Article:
INTRODUCTION: This case involves discussions regarding congenital lung abnormalities manifesting in young adults, Swyer-James syndrome, bronchiolitis, emphysema, and the role for surgical (pneumonectomy, lung volume reduction surgery) and non-surgical (endobronchial balloon) therapy of unilateral emphysema. The case will include radiography, pulmonary function tests, a cardiopulmonary exercise test, .mpeg files of an abnormal bronchoscopy and pathology (from pneumonectomy). Discussions regarding management of the case included both pediatric and adult pulmonologists and surgeons.
CASE PRESENTATION: This patient is a 17-year-old female who presented for evaluation of an abnormal X-ray detected after her primary care physician observed asymmetric breath sounds on routine physical examination. She described herself as an active teenager who had no previous medical problems. Her chief complaint was dyspnea when walking up large hills. Her past medical and surgical history was benign. She rode horses in her spare time and played Lacrosse. Her physical examination was notable for normal oxygenation but markedly diminished breath sounds on the right. Her chest X-ray demonstrated cystic lesions on the right and hyperinflation with distortion of the parenchyma. This was confirmed by CT imaging. Pulmonary function testing revealed an obstructive defect with hyperinflation. A V/Q scan revealed a right/left discrepancy in ventilation (13/87) and perfusion (22/78). A 6-minute walk and subsequent cardiopulmonary exercise test revealed reduced exercise tolerance. Surgical consultation ensued and with time (two-year follow-up), the patient's chest CT demonstrated progressive cystic changes and hyperinflation with mediastinal shift to the left. There was marked shift of the heart during inspiration and exhalation with dramatic CT imaging demonstrating these changes. After multiple discussions with the patient, her family, pulmonologists at three institutions (both adult and pediatric), and cardiothoracic surgeons, a right-sided pneumonectomy was performed. The pathology demonstrated acute and chronic bronchitis with bronchiolitis, emphysematous changes, cysts focally associated with cartilage and bone (hamartomatous changes) and pleural adhesions with acute and chronic pleuritis. She was felt to have Swyer-James (Macleod) syndrome. A few months after her pneumonectomy, she developed progressive worsening of her shortness of breath. This was detected by her mother who described her as having a “Darth Vader” voice. The CT demonstrated a signficant shift of her heart, this time into her right chest and site of pneumonectomy. She was diagnosed as having the post-pneumonectomy syndrome. She subsequently underwent thoracoscopic placement of saline-filled implants into her right thoracic cavity, resulting in clinical improvement of her symptoms.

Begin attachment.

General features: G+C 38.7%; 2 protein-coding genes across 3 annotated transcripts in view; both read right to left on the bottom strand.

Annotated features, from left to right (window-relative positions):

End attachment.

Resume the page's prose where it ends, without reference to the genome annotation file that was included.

DISCUSSIONS: This case highlights two rare disease states: Swyer-James syndrome and the post-pneumonectomy syndrome. Swyer-James (Macleod) syndrome presents radiographically as unilateral hyperlucency. Morphologically it is characterized by bronchiolitis obliterans with dilation and destruction of alveolar structures resulting in hypoperfusion and signficant air trapping. Etiologies include infectious, inhalational and aspiration. The progressive symptoms and mediastinal shift in this patient led to treatment requiring a pneumonectomy. A pneumonectomy performed in childhood usually requires placement of tissue expanders in the thoracic cavity. Adults usually do not require this yet rarely develop complications related to the profound mediastinal shift that occurs in the so-called post-pneumonectomy syndrome. As evidenced in this case, there may be a marked rightward deviation of the mediastinum with herniation of the remaining lung into the contralateral chest. Marked compression of the distal trachea and left main bronchus may lead to dyspnea and abnormal breath sounds, as detected by this patient's mother. Intrathoracic expandable prostheses may be implanted. In this case, both operations were accomplished by a skilled surgeon thoracoscopically.
CONCLUSION: The Swyer-James syndrome is a unique entity which may be managed by both adult and pediatric pulmonologists and surgeons. This rare case was complicated by a rare post-operative complication. The post-pneumonectomy syndrome was treated by thoracoscopic placement of saline-filled implants.
DISCLOSURE: Jonathan Puchalski, None.